Liberal democracy can only survive if state can mobilise support of interest economic class. Those who control the means of production and economic system rule society. Marxist theory, like Elitism, questioned the Pluralist nature of society. Those who owned and controlled capital were not necessarily the same as those who exercised political power; the views and values of the former determined the actions undertaken by the latter. Policy making thus reflected the interests of those who controlled the means of production (who were termed the bourgeoisie).
I think Pluralism, Elitism, Marxism are very useful to understand the concepts of power in society, as I have defined these three theories, it is clear now to think about the power which is in our society with different shapes. In common with Pluralism it emphasised the importance of pressure groups in the formation of public policy. In accordance with Elite theory, it emphasised the dominant position, which is occupied by a relatively small number of powerful and highly organised groups, and Marxist theory said that in industrialised societies the elite consisted of the economically dominant class.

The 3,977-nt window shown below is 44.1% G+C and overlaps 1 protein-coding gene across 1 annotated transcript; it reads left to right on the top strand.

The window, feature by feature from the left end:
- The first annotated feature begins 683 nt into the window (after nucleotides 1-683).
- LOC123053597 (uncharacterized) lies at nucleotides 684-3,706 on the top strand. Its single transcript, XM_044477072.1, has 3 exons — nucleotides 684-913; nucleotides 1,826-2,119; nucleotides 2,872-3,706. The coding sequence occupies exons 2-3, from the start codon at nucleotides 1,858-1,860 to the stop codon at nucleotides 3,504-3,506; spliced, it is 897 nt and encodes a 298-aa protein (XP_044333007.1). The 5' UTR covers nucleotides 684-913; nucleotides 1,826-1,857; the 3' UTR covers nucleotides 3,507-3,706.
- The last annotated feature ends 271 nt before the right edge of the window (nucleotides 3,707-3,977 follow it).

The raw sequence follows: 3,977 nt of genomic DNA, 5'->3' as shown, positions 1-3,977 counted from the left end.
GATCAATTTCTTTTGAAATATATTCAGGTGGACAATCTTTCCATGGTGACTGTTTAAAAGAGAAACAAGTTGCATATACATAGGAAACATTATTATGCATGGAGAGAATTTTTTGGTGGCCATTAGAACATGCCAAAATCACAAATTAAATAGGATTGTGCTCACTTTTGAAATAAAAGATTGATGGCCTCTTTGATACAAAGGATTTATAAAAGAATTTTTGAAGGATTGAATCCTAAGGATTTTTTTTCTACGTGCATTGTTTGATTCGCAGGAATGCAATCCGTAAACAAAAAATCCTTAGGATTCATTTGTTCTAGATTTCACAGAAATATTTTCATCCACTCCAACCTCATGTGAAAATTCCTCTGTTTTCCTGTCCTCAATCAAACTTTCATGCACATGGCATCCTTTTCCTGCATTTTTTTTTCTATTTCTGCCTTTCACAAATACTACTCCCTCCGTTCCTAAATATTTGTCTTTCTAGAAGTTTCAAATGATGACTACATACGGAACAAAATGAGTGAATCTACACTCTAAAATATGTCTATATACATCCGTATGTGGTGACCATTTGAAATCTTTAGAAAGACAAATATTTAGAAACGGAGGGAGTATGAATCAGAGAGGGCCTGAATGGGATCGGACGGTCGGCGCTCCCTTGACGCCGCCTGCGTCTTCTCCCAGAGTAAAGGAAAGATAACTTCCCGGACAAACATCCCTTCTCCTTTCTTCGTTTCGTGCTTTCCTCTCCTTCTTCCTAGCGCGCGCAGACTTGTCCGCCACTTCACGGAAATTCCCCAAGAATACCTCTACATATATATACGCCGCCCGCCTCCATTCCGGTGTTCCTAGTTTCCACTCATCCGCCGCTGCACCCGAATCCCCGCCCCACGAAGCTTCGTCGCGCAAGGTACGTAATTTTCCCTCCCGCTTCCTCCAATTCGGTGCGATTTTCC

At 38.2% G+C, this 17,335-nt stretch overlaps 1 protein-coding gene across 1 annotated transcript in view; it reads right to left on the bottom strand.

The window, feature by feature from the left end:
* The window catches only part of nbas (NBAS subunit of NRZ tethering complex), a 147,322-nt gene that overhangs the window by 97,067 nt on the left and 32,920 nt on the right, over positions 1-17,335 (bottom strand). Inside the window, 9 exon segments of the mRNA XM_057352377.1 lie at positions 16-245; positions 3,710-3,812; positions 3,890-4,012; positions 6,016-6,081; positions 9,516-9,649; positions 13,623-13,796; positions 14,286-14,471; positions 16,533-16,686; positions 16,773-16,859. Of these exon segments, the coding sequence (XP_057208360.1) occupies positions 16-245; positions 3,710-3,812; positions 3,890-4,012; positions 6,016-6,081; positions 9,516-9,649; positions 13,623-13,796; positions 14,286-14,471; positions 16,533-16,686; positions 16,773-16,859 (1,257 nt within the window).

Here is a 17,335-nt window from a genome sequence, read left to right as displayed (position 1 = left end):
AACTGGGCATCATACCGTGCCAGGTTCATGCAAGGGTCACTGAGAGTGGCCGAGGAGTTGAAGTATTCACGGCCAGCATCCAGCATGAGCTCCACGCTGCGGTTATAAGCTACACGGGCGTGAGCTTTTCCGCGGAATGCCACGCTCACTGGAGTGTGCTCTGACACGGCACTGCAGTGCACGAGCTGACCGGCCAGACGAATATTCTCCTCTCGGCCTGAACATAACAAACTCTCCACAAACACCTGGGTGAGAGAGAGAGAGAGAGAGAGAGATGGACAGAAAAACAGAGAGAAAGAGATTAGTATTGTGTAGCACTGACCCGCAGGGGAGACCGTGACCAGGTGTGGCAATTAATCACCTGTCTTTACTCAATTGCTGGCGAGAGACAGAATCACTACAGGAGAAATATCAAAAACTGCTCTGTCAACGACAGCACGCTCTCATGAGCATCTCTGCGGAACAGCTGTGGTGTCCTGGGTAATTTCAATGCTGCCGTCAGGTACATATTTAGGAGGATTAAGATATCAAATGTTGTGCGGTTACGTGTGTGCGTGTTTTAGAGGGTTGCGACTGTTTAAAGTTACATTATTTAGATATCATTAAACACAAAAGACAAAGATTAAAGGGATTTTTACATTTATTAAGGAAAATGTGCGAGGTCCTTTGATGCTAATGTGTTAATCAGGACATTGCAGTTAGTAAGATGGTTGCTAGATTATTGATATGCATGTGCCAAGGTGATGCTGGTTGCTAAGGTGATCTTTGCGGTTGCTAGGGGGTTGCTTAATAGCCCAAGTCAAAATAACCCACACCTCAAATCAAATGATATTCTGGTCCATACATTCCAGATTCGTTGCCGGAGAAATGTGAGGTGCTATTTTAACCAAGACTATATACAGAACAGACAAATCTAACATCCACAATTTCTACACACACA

We understand clearly the power, which is in society, and we can see these three types of power in our life. References Lupton, T. & Wilson, S. (1973), Power In Britain, As cited in, Taylor P, (2002) Sociology In Focus, Causeway Press Limited, Lancashire. Page 207 Mills, W. (1956), The Power Elite, As cited in, Taylor P, (2002) Sociology In Focus, Causeway Press Limited, Lancashire. Page 207 Weber, M. (1978), An Outline Of Interpretive Sociology, As cited in, Taylor P (2002) Sociology In Focus, Causeway Press Limited, Lancashire.